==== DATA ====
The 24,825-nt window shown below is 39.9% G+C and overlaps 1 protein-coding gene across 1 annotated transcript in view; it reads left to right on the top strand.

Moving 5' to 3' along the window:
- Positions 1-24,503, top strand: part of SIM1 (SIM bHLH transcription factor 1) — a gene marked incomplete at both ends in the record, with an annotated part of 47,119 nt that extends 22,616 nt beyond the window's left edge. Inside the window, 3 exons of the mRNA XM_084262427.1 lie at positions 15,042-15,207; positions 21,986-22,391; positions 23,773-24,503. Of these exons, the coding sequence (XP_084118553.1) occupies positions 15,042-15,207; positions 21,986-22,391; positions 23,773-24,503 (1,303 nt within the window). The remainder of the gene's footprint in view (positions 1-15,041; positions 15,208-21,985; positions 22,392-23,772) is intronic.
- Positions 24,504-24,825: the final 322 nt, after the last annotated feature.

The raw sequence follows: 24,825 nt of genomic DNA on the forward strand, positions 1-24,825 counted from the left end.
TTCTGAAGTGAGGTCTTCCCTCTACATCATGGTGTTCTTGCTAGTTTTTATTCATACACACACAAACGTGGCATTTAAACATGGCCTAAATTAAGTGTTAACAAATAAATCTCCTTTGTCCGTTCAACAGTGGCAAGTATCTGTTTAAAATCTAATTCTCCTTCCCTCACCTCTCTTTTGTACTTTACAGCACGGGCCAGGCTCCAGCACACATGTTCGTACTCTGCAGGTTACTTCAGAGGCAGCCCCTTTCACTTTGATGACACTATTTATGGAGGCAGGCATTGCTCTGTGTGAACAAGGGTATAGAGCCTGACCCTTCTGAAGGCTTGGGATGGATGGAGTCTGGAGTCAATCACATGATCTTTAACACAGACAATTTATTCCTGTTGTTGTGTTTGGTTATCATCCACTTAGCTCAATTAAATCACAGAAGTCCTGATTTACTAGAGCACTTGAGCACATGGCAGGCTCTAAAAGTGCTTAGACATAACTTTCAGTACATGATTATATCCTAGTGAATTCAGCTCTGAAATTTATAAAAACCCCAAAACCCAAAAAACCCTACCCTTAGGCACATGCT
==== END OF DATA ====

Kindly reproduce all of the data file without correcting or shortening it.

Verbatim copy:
The 24,825-nt window shown below is 39.9% G+C and overlaps 1 protein-coding gene across 1 annotated transcript in view; it reads left to right on the top strand.

Moving 5' to 3' along the window:
- Positions 1-24,503, top strand: part of SIM1 (SIM bHLH transcription factor 1) — a gene marked incomplete at both ends in the record, with an annotated part of 47,119 nt that extends 22,616 nt beyond the window's left edge. Inside the window, 3 exons of the mRNA XM_084262427.1 lie at positions 15,042-15,207; positions 21,986-22,391; positions 23,773-24,503. Of these exons, the coding sequence (XP_084118553.1) occupies positions 15,042-15,207; positions 21,986-22,391; positions 23,773-24,503 (1,303 nt within the window). The remainder of the gene's footprint in view (positions 1-15,041; positions 15,208-21,985; positions 22,392-23,772) is intronic.
- Positions 24,504-24,825: the final 322 nt, after the last annotated feature.

The raw sequence follows: 24,825 nt of genomic DNA on the forward strand, positions 1-24,825 counted from the left end.
TTCTGAAGTGAGGTCTTCCCTCTACATCATGGTGTTCTTGCTAGTTTTTATTCATACACACACAAACGTGGCATTTAAACATGGCCTAAATTAAGTGTTAACAAATAAATCTCCTTTGTCCGTTCAACAGTGGCAAGTATCTGTTTAAAATCTAATTCTCCTTCCCTCACCTCTCTTTTGTACTTTACAGCACGGGCCAGGCTCCAGCACACATGTTCGTACTCTGCAGGTTACTTCAGAGGCAGCCCCTTTCACTTTGATGACACTATTTATGGAGGCAGGCATTGCTCTGTGTGAACAAGGGTATAGAGCCTGACCCTTCTGAAGGCTTGGGATGGATGGAGTCTGGAGTCAATCACATGATCTTTAACACAGACAATTTATTCCTGTTGTTGTGTTTGGTTATCATCCACTTAGCTCAATTAAATCACAGAAGTCCTGATTTACTAGAGCACTTGAGCACATGGCAGGCTCTAAAAGTGCTTAGACATAACTTTCAGTACATGATTATATCCTAGTGAATTCAGCTCTGAAATTTATAAAAACCCCAAAACCCAAAAAACCCTACCCTTAGGCACATGCT